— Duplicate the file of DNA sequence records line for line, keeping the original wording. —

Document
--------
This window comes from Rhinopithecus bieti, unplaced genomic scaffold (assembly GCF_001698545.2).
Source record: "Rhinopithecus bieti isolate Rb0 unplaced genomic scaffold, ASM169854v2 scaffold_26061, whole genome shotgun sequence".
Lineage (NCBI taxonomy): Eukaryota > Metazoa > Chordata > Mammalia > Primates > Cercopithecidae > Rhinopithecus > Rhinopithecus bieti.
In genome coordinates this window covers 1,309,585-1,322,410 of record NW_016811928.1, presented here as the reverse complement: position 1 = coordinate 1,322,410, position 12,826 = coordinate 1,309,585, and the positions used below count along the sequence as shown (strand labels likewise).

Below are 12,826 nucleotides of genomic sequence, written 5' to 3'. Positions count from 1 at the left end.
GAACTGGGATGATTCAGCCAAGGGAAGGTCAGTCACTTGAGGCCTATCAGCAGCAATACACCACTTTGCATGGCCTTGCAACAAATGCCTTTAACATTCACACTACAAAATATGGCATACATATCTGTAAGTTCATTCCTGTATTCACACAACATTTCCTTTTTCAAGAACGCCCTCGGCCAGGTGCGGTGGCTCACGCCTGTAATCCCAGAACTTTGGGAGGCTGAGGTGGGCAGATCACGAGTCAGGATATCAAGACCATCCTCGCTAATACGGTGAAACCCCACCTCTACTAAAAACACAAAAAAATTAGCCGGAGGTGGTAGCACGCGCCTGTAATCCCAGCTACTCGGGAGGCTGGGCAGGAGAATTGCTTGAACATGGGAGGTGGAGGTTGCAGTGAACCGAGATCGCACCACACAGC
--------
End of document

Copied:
This window comes from Rhinopithecus bieti, unplaced genomic scaffold (assembly GCF_001698545.2).
Source record: "Rhinopithecus bieti isolate Rb0 unplaced genomic scaffold, ASM169854v2 scaffold_26061, whole genome shotgun sequence".
Lineage (NCBI taxonomy): Eukaryota > Metazoa > Chordata > Mammalia > Primates > Cercopithecidae > Rhinopithecus > Rhinopithecus bieti.
In genome coordinates this window covers 1,309,585-1,322,410 of record NW_016811928.1, presented here as the reverse complement: position 1 = coordinate 1,322,410, position 12,826 = coordinate 1,309,585, and the positions used below count along the sequence as shown (strand labels likewise).

Below are 12,826 nucleotides of genomic sequence, written 5' to 3'. Positions count from 1 at the left end.
GAACTGGGATGATTCAGCCAAGGGAAGGTCAGTCACTTGAGGCCTATCAGCAGCAATACACCACTTTGCATGGCCTTGCAACAAATGCCTTTAACATTCACACTACAAAATATGGCATACATATCTGTAAGTTCATTCCTGTATTCACACAACATTTCCTTTTTCAAGAACGCCCTCGGCCAGGTGCGGTGGCTCACGCCTGTAATCCCAGAACTTTGGGAGGCTGAGGTGGGCAGATCACGAGTCAGGATATCAAGACCATCCTCGCTAATACGGTGAAACCCCACCTCTACTAAAAACACAAAAAAATTAGCCGGAGGTGGTAGCACGCGCCTGTAATCCCAGCTACTCGGGAGGCTGGGCAGGAGAATTGCTTGAACATGGGAGGTGGAGGTTGCAGTGAACCGAGATCGCACCACACAGC